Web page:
Haggis is a dish that if you are at all uncertain about, you shouldn’t watch being made.
If the extensive list of organs and innards don’t get you, the floppy, furry stomach that’s used to wrap it up, will. Resting on a kitchen sideboard, it gives the uncooked dish the unhappy look of a giant’s scrotum.
I was given a lesson in the art of haggis-wrapping by Andy Rose, executive head chef at Boisedale’s. You can watch a film I made of the process. He’s a man who should know all about the delicacy, as the mini chain of Scottish restaurants (there are three in the capital) sell a belly-expanding four-and-a-half tonnes of the stuff every year.
And while I believe that the ball bag look is a universal one, the particular example I was shown was slightly different. In this, the year where the future of Scotland will be decided by referendum, Boisdale’s have created the “Union Haggis” – where the liver, lungs, heart, stomach and lamb meat all came from the various corners of the country. It’s a visceral display of just how firmly they want United Kingdom to remain as a whole. And while it might not be enough to convince those North of the border that together really is better, it might remind locals down south that there are Scots who want us all to remain as a unit.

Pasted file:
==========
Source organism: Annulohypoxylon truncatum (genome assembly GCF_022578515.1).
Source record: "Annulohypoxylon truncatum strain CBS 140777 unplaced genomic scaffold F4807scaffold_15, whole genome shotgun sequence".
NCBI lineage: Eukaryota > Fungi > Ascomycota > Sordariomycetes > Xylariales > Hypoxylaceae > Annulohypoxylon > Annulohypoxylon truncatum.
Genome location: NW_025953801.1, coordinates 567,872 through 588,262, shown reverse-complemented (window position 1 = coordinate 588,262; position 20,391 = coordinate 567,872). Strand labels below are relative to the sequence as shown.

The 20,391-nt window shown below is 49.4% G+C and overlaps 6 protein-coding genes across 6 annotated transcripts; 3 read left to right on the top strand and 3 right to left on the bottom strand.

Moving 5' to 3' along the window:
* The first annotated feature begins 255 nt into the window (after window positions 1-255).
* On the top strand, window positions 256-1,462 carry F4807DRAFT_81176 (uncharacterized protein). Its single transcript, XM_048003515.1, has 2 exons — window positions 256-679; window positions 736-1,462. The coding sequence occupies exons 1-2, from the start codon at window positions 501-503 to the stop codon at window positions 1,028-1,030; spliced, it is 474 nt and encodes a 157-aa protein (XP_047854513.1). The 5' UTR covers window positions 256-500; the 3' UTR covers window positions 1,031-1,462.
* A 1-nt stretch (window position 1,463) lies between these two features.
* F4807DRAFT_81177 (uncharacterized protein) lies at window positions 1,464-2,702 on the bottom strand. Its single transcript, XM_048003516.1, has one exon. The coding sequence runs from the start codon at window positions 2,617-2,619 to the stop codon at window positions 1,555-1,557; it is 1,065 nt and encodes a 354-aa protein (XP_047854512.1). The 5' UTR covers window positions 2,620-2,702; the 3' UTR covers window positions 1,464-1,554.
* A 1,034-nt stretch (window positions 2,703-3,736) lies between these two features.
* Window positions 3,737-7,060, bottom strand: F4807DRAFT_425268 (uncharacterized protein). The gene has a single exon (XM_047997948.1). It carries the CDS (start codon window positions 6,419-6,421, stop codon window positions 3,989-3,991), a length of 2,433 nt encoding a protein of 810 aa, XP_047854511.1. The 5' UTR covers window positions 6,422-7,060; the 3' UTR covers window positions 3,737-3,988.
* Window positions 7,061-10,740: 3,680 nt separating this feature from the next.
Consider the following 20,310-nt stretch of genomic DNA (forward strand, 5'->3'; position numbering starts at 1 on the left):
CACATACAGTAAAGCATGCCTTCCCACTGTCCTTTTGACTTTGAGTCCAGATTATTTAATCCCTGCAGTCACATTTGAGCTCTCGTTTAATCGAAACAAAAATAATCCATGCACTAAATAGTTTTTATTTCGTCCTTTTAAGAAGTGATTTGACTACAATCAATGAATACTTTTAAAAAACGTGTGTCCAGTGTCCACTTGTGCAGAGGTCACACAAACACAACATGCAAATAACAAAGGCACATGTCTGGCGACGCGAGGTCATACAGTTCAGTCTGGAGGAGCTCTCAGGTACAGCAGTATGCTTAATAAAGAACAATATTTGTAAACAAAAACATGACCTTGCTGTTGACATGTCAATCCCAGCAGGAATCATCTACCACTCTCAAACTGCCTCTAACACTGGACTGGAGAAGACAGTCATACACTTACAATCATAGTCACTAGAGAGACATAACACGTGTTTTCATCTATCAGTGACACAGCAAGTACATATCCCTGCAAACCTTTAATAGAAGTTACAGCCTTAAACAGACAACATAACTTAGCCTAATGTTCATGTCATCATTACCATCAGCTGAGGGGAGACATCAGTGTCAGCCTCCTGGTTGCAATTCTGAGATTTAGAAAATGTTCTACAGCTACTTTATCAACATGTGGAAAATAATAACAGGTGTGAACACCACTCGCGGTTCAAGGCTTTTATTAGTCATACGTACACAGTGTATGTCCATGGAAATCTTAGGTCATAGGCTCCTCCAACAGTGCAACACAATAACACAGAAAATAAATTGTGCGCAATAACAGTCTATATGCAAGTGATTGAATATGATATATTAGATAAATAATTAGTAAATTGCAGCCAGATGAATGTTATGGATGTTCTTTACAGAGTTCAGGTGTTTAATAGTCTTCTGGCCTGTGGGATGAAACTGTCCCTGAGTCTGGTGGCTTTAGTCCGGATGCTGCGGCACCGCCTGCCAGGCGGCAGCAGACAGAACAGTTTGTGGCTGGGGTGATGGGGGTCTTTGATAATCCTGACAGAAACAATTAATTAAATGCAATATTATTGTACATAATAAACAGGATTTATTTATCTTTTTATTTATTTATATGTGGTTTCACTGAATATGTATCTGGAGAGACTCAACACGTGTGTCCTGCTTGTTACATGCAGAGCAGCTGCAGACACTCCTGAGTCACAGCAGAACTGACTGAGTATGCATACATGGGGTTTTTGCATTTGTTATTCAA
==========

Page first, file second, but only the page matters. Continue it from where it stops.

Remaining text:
The night I was there was a dress (and drinking) rehearsal for next week’s Burns Night. The haggis was piped in (by the energetic piper Willie Cochrane) and then some Burns verse recited over it. I am no Burns expert, but I know that with the music and poetry, the food was treated better than most Scotsmen I know treat their dates.
In fact: most men. And this was just the second course. It was followed with wine, whisky, Aberdeen Angus beef, cheese and a tipsy tart (a dish, not a fellow reveller).
I’ll leave the political, historical and economic debates to those who know more. But as far this column concerned, without Burns Night as part of our annual list of excuses to go out and indulge, the UK would a poorer place.